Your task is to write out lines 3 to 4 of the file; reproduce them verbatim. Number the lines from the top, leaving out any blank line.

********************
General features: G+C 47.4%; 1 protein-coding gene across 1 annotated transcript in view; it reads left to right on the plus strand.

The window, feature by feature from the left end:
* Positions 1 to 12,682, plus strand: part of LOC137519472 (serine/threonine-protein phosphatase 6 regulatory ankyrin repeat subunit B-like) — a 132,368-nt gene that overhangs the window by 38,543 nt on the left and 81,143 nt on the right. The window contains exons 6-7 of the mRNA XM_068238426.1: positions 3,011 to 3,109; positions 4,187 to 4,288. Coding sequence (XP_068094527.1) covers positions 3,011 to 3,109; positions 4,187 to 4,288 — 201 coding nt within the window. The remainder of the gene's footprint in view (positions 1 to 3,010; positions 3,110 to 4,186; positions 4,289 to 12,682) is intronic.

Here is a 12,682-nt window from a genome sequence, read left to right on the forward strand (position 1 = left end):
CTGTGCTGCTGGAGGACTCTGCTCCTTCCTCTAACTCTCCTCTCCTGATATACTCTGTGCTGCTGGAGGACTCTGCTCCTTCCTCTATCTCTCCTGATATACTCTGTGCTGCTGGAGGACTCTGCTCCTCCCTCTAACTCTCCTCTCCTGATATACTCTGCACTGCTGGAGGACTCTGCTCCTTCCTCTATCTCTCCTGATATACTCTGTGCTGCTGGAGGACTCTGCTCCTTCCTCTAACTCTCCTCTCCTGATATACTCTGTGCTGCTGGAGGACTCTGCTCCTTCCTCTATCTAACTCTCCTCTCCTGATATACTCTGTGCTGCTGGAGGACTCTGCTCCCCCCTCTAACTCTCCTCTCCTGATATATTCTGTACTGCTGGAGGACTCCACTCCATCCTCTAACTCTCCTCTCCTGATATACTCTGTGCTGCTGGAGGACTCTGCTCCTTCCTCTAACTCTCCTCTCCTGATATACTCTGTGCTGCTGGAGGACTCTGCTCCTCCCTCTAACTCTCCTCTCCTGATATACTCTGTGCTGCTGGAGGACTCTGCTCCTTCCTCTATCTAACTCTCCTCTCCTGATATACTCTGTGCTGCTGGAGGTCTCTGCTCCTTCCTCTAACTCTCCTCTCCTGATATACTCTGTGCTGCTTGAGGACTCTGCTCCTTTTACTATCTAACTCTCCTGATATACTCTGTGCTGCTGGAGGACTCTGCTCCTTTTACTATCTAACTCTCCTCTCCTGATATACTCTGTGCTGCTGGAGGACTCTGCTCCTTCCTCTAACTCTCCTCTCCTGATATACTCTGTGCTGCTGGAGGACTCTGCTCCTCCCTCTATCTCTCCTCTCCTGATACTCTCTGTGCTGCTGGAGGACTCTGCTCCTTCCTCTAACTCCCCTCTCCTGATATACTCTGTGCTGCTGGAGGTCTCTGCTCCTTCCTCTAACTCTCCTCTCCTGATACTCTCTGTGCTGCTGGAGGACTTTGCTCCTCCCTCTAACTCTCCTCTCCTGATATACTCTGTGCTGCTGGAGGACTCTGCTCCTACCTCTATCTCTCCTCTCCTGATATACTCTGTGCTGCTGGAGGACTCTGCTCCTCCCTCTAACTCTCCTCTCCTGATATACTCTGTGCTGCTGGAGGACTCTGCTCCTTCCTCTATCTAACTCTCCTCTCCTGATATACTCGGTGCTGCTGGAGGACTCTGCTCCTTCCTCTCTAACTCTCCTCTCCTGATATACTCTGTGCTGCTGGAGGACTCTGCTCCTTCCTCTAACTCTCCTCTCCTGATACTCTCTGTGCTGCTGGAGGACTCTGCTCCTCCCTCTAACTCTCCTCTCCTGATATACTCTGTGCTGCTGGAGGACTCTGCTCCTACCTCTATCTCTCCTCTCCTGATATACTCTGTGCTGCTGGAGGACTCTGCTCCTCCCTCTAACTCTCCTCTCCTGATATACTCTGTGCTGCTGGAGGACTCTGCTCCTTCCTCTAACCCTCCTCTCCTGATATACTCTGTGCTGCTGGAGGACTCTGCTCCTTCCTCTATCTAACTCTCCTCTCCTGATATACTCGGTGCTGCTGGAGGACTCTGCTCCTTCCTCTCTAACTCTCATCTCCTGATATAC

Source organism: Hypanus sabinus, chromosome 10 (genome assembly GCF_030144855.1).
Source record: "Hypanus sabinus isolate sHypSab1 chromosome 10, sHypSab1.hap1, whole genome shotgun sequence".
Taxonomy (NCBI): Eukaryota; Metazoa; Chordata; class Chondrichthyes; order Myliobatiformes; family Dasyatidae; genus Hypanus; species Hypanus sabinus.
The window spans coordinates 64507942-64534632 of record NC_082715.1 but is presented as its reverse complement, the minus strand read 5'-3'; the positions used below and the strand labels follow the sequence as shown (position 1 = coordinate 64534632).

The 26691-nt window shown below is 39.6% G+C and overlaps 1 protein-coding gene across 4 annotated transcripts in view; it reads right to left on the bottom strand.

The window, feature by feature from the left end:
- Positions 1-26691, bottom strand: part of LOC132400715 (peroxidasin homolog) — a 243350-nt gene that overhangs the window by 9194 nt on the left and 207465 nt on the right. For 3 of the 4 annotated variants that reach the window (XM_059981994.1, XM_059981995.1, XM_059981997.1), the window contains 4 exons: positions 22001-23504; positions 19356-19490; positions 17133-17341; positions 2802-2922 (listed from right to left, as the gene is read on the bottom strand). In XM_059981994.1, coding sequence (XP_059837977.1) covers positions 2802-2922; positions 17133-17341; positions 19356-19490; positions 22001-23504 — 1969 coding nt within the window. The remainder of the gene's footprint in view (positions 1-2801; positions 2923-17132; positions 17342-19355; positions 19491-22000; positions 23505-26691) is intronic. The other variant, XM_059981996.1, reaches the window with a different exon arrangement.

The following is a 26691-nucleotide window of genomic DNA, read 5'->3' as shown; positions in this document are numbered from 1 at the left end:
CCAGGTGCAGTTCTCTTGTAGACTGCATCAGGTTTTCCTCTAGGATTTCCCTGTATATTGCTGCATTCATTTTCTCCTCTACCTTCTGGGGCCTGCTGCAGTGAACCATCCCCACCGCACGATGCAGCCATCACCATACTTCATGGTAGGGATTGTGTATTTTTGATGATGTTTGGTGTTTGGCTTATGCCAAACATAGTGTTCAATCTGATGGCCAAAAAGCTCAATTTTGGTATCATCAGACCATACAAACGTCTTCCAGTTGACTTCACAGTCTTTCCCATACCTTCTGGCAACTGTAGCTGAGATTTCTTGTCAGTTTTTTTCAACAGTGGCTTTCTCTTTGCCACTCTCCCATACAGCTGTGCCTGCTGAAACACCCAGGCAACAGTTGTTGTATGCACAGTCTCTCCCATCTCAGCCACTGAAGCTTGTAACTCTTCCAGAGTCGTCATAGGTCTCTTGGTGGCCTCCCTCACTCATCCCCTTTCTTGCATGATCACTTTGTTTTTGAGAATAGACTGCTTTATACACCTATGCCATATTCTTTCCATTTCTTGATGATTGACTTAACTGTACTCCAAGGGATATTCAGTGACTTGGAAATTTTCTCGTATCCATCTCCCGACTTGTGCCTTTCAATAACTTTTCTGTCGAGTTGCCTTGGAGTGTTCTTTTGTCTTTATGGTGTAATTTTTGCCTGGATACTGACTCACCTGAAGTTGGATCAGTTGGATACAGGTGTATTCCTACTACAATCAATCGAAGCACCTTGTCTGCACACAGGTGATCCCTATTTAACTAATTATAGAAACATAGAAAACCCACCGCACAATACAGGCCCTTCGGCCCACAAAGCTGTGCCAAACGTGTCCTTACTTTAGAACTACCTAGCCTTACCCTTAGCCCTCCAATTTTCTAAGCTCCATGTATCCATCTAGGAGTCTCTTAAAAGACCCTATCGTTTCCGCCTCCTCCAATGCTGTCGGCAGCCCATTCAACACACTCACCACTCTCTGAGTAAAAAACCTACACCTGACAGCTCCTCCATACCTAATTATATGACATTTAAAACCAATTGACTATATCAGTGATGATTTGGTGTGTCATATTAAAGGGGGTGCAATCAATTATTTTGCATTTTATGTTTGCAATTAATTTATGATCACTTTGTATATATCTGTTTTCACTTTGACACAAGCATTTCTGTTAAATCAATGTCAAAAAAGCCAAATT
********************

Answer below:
* Positions 1 to 12,682, plus strand: part of LOC137519472 (serine/threonine-protein phosphatase 6 regulatory ankyrin repeat subunit B-like) — a 132,368-nt gene that overhangs the window by 38,543 nt on the left and 81,143 nt on the right. The window contains exons 6-7 of the mRNA XM_068238426.1: positions 3,011 to 3,109; positions 4,187 to 4,288. Coding sequence (XP_068094527.1) covers positions 3,011 to 3,109; positions 4,187 to 4,288 — 201 coding nt within the window. The remainder of the gene's footprint in view (positions 1 to 3,010; positions 3,110 to 4,186; positions 4,289 to 12,682) is intronic.

Here is a 12,682-nt window from a genome sequence, read left to right on the forward strand (position 1 = left end):